The development has officially begun on Litecoin’s implementation of Mimblewimble extension blocks, a feature that will bring confidentiality to the sixth-largest cryptocurrency by market capitalization.
The news comes nearly a year after Litecoin creator Charlie Lee announced the intention to improve LTC’s fungibility by enabling confidential transactions, and a month after the Litecoin Foundation began accepting donations to support the effort.
Fungibility is the only property of sound money that is missing from Bitcoin & Litecoin. Now that the scaling debate is behind us, the next battleground will be on fungibility and privacy.
I am now focused on making Litecoin more fungible by adding Confidential Transactions. 🚀
— Charlie Lee [LTC⚡] (@SatoshiLite) January 28, 2019
Burkett, the Grin developer tasked with implementing privacy features in LTC, stated on the project’s “Progress Update Thread” he spent December reorganizing the code that will be shared between Litecoin and Grin++, a Grin node client that will interact with the Litecoin protocol to enable opt-in confidential transactions.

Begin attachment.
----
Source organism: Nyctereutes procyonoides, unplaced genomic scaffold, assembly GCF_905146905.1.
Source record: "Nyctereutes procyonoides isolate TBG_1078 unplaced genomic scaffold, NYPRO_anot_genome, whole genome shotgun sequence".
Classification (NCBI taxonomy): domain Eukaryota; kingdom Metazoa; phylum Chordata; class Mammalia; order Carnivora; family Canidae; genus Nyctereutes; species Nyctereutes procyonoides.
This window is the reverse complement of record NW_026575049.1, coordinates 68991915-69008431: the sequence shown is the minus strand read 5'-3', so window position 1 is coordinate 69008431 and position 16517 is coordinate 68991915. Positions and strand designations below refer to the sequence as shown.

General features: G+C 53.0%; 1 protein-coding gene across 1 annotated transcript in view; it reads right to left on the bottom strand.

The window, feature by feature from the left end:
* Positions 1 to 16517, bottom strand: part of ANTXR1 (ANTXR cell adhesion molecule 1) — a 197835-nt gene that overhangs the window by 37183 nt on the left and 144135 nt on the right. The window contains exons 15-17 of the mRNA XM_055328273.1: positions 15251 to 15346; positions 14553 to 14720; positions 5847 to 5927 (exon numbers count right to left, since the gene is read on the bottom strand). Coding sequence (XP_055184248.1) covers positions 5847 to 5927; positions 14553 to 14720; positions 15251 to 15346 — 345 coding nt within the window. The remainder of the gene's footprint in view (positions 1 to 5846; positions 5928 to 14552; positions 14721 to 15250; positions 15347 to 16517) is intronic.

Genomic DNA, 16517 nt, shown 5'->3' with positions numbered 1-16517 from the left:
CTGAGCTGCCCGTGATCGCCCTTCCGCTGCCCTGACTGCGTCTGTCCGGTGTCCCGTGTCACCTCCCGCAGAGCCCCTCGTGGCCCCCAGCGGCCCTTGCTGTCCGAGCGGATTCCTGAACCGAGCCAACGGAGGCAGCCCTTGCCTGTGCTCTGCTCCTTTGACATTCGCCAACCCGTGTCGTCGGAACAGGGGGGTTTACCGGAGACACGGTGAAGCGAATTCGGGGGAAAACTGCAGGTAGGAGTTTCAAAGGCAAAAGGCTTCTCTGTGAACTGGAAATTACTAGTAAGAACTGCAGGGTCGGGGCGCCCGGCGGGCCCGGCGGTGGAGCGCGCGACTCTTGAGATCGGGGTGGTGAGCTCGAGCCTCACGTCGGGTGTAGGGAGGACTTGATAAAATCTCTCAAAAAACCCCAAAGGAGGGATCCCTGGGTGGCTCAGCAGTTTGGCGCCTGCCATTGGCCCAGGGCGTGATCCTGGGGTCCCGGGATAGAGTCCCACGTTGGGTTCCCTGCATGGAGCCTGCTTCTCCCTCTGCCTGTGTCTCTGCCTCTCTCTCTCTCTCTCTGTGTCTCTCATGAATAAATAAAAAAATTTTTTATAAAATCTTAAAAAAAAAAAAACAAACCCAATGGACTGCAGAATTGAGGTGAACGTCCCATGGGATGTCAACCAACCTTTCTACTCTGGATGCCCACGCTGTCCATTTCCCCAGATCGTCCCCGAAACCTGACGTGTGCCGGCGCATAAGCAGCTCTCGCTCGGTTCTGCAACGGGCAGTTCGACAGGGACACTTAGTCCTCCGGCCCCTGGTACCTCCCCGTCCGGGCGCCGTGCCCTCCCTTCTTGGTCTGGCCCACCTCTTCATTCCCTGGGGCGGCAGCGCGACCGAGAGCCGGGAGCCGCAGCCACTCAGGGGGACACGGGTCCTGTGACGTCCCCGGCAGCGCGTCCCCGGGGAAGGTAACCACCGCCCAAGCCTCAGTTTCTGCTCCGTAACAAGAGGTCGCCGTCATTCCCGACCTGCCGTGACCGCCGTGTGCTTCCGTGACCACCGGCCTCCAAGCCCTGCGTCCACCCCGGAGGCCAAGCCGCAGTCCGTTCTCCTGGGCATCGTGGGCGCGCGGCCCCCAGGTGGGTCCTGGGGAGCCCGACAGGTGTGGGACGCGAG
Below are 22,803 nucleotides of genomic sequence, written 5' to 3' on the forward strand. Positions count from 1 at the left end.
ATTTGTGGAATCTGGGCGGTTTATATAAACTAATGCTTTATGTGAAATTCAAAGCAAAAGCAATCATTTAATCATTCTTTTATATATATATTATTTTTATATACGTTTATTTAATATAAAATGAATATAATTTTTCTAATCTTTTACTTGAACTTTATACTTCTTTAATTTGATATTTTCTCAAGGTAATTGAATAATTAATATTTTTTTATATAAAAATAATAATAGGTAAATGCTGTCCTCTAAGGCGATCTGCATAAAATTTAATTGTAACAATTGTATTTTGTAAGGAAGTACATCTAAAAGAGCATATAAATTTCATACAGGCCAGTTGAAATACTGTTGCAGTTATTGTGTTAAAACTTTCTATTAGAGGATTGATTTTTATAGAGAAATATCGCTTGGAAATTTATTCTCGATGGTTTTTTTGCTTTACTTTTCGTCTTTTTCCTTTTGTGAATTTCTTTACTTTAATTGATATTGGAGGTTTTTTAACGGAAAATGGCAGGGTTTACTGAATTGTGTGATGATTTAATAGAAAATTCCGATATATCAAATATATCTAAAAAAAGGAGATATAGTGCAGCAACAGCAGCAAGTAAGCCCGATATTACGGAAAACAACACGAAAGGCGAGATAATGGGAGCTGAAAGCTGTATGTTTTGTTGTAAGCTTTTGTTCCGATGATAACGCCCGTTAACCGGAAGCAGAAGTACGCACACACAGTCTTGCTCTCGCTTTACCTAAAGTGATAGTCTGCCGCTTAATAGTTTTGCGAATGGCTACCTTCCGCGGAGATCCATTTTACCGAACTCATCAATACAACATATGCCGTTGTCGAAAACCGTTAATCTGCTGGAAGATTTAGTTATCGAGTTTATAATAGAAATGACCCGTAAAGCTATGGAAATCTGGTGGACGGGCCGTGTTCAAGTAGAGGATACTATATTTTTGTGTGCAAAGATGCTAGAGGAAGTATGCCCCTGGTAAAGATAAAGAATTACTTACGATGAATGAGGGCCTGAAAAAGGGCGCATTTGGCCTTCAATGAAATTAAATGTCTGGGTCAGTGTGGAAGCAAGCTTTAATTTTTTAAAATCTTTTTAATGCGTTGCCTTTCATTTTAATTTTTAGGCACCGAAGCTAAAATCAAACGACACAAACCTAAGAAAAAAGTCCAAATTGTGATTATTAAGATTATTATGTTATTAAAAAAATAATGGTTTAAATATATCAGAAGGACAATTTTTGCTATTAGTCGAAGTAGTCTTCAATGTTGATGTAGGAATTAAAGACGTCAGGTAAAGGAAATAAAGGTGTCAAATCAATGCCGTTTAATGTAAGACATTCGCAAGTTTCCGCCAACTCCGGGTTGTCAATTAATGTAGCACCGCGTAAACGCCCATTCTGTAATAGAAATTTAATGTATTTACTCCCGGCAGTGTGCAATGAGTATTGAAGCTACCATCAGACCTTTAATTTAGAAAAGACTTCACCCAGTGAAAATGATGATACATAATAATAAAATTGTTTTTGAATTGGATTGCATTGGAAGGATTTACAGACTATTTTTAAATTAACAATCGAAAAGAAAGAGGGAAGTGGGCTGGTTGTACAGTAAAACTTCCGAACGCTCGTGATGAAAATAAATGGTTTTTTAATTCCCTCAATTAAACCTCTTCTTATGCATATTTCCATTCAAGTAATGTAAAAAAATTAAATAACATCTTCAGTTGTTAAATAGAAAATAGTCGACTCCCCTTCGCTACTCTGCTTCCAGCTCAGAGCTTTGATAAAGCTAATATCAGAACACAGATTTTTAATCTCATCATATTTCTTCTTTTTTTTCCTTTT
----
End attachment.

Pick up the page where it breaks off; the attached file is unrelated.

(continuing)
A quarter of the way there
In December, the Litecoin Foundation announced a crowdfunding campaign to provide David Burkett with enough funds to support a year’s worth of work on the project. That figure was set at $72,000, and the Litecoin Foundation pitched in $5,450 worth of LTC and BTC to kick off the effort.
A month later, the crowdfund is a quarter of the way to meeting its target, having drawn about $9,500 worth of LTC and $100 worth of BTC contributions from donors, which added to the foundation’s contributions will provide Burkett with just under three months’ worth of runway (at $6,000 per month). Lee has once again called on the Litecoin community to chip in:
Fundraising for the Litecoin Confidential Transaction Fund is going strong. We are 1/4 of the way there. But we still need your help #LitecoinFam. Thanks! https://t.co/lHZE1ipGtn pic.twitter.com/iDoGlp3vMG
— Charlie Lee [LTC⚡] (@SatoshiLite) December 30, 2019
A number of users responded positively to Lee’s request, and yet many claimed the Litecoin founder — who controversially sold an estimated $200 million worth of LTC at or near the coin’s all-time high — should fund the entire project.